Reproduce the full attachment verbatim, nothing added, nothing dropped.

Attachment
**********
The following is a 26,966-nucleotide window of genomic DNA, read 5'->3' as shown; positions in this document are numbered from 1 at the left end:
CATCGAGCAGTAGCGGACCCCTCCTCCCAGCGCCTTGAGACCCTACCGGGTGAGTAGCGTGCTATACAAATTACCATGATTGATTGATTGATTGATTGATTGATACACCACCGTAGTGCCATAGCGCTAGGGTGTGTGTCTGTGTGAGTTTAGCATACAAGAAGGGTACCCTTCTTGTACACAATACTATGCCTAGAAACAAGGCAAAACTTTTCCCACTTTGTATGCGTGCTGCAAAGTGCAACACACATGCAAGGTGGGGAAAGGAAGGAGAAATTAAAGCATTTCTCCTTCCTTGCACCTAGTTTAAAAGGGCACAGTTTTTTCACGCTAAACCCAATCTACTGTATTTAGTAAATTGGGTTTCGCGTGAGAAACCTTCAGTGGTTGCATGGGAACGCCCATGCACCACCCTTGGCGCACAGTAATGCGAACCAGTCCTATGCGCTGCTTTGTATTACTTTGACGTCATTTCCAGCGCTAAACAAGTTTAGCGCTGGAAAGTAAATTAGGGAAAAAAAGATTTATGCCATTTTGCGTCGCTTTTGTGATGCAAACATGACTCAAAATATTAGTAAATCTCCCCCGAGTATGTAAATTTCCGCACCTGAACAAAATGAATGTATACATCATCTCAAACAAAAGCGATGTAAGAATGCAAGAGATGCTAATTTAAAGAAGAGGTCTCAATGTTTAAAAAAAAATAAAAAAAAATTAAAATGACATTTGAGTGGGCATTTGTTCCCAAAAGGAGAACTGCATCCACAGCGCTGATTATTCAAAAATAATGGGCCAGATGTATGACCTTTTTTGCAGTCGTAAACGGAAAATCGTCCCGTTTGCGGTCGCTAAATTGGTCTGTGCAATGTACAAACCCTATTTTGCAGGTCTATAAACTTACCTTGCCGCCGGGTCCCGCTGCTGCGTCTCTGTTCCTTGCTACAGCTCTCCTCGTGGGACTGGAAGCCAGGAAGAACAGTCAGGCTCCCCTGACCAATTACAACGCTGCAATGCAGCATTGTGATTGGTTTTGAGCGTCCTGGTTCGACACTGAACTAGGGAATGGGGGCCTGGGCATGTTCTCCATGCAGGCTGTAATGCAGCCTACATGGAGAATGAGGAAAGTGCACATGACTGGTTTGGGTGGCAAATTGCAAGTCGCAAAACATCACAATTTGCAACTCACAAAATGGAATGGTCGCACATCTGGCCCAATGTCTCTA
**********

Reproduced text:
The following is a 26,966-nucleotide window of genomic DNA, read 5'->3' as shown; positions in this document are numbered from 1 at the left end:
CATCGAGCAGTAGCGGACCCCTCCTCCCAGCGCCTTGAGACCCTACCGGGTGAGTAGCGTGCTATACAAATTACCATGATTGATTGATTGATTGATTGATTGATACACCACCGTAGTGCCATAGCGCTAGGGTGTGTGTCTGTGTGAGTTTAGCATACAAGAAGGGTACCCTTCTTGTACACAATACTATGCCTAGAAACAAGGCAAAACTTTTCCCACTTTGTATGCGTGCTGCAAAGTGCAACACACATGCAAGGTGGGGAAAGGAAGGAGAAATTAAAGCATTTCTCCTTCCTTGCACCTAGTTTAAAAGGGCACAGTTTTTTCACGCTAAACCCAATCTACTGTATTTAGTAAATTGGGTTTCGCGTGAGAAACCTTCAGTGGTTGCATGGGAACGCCCATGCACCACCCTTGGCGCACAGTAATGCGAACCAGTCCTATGCGCTGCTTTGTATTACTTTGACGTCATTTCCAGCGCTAAACAAGTTTAGCGCTGGAAAGTAAATTAGGGAAAAAAAGATTTATGCCATTTTGCGTCGCTTTTGTGATGCAAACATGACTCAAAATATTAGTAAATCTCCCCCGAGTATGTAAATTTCCGCACCTGAACAAAATGAATGTATACATCATCTCAAACAAAAGCGATGTAAGAATGCAAGAGATGCTAATTTAAAGAAGAGGTCTCAATGTTTAAAAAAAAATAAAAAAAAATTAAAATGACATTTGAGTGGGCATTTGTTCCCAAAAGGAGAACTGCATCCACAGCGCTGATTATTCAAAAATAATGGGCCAGATGTATGACCTTTTTTGCAGTCGTAAACGGAAAATCGTCCCGTTTGCGGTCGCTAAATTGGTCTGTGCAATGTACAAACCCTATTTTGCAGGTCTATAAACTTACCTTGCCGCCGGGTCCCGCTGCTGCGTCTCTGTTCCTTGCTACAGCTCTCCTCGTGGGACTGGAAGCCAGGAAGAACAGTCAGGCTCCCCTGACCAATTACAACGCTGCAATGCAGCATTGTGATTGGTTTTGAGCGTCCTGGTTCGACACTGAACTAGGGAATGGGGGCCTGGGCATGTTCTCCATGCAGGCTGTAATGCAGCCTACATGGAGAATGAGGAAAGTGCACATGACTGGTTTGGGTGGCAAATTGCAAGTCGCAAAACATCACAATTTGCAACTCACAAAATGGAATGGTCGCACATCTGGCCCAATGTCTCTA